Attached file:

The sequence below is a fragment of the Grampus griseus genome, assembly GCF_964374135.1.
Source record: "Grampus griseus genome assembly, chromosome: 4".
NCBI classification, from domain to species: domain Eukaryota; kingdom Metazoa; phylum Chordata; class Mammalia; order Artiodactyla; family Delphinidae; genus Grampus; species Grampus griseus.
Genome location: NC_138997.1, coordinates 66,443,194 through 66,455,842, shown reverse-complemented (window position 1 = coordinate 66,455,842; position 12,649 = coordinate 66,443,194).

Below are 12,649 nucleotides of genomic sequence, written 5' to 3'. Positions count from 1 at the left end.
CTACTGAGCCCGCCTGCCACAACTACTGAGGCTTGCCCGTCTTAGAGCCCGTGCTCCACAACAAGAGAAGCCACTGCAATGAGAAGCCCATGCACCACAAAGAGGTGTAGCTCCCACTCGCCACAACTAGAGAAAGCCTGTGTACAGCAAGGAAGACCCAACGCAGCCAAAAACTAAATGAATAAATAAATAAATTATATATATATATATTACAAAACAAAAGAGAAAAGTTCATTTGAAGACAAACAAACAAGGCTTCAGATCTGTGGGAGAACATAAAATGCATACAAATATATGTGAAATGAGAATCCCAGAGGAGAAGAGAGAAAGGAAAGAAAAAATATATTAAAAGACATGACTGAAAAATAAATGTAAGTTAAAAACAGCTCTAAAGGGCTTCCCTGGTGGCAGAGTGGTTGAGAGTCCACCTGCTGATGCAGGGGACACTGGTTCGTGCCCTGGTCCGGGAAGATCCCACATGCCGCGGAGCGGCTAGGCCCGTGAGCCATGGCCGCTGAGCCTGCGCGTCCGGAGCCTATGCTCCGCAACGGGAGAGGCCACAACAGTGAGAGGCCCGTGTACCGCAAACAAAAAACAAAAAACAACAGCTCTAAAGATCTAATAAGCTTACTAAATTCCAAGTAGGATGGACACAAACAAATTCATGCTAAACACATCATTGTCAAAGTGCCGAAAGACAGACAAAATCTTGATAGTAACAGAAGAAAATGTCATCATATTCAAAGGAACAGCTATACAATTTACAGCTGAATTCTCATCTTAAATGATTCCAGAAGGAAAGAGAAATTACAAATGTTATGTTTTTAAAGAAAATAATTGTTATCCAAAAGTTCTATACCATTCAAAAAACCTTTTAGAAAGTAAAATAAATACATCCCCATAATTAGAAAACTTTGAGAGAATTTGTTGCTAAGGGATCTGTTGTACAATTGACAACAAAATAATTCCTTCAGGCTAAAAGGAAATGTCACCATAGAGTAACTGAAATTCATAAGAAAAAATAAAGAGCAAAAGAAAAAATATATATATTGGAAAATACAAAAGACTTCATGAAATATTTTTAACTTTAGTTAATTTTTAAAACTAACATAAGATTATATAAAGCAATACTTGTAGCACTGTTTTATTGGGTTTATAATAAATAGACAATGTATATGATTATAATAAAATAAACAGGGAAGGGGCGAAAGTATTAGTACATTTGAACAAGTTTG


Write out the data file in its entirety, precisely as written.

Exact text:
The sequence below is a fragment of the Grampus griseus genome, assembly GCF_964374135.1.
Source record: "Grampus griseus genome assembly, chromosome: 4".
NCBI classification, from domain to species: domain Eukaryota; kingdom Metazoa; phylum Chordata; class Mammalia; order Artiodactyla; family Delphinidae; genus Grampus; species Grampus griseus.
Genome location: NC_138997.1, coordinates 66,443,194 through 66,455,842, shown reverse-complemented (window position 1 = coordinate 66,455,842; position 12,649 = coordinate 66,443,194).

Below are 12,649 nucleotides of genomic sequence, written 5' to 3'. Positions count from 1 at the left end.
CTACTGAGCCCGCCTGCCACAACTACTGAGGCTTGCCCGTCTTAGAGCCCGTGCTCCACAACAAGAGAAGCCACTGCAATGAGAAGCCCATGCACCACAAAGAGGTGTAGCTCCCACTCGCCACAACTAGAGAAAGCCTGTGTACAGCAAGGAAGACCCAACGCAGCCAAAAACTAAATGAATAAATAAATAAATTATATATATATATATTACAAAACAAAAGAGAAAAGTTCATTTGAAGACAAACAAACAAGGCTTCAGATCTGTGGGAGAACATAAAATGCATACAAATATATGTGAAATGAGAATCCCAGAGGAGAAGAGAGAAAGGAAAGAAAAAATATATTAAAAGACATGACTGAAAAATAAATGTAAGTTAAAAACAGCTCTAAAGGGCTTCCCTGGTGGCAGAGTGGTTGAGAGTCCACCTGCTGATGCAGGGGACACTGGTTCGTGCCCTGGTCCGGGAAGATCCCACATGCCGCGGAGCGGCTAGGCCCGTGAGCCATGGCCGCTGAGCCTGCGCGTCCGGAGCCTATGCTCCGCAACGGGAGAGGCCACAACAGTGAGAGGCCCGTGTACCGCAAACAAAAAACAAAAAACAACAGCTCTAAAGATCTAATAAGCTTACTAAATTCCAAGTAGGATGGACACAAACAAATTCATGCTAAACACATCATTGTCAAAGTGCCGAAAGACAGACAAAATCTTGATAGTAACAGAAGAAAATGTCATCATATTCAAAGGAACAGCTATACAATTTACAGCTGAATTCTCATCTTAAATGATTCCAGAAGGAAAGAGAAATTACAAATGTTATGTTTTTAAAGAAAATAATTGTTATCCAAAAGTTCTATACCATTCAAAAAACCTTTTAGAAAGTAAAATAAATACATCCCCATAATTAGAAAACTTTGAGAGAATTTGTTGCTAAGGGATCTGTTGTACAATTGACAACAAAATAATTCCTTCAGGCTAAAAGGAAATGTCACCATAGAGTAACTGAAATTCATAAGAAAAAATAAAGAGCAAAAGAAAAAATATATATATTGGAAAATACAAAAGACTTCATGAAATATTTTTAACTTTAGTTAATTTTTAAAACTAACATAAGATTATATAAAGCAATACTTGTAGCACTGTTTTATTGGGTTTATAATAAATAGACAATGTATATGATTATAATAAAATAAACAGGGAAGGGGCGAAAGTATTAGTACATTTGAACAAGTTTG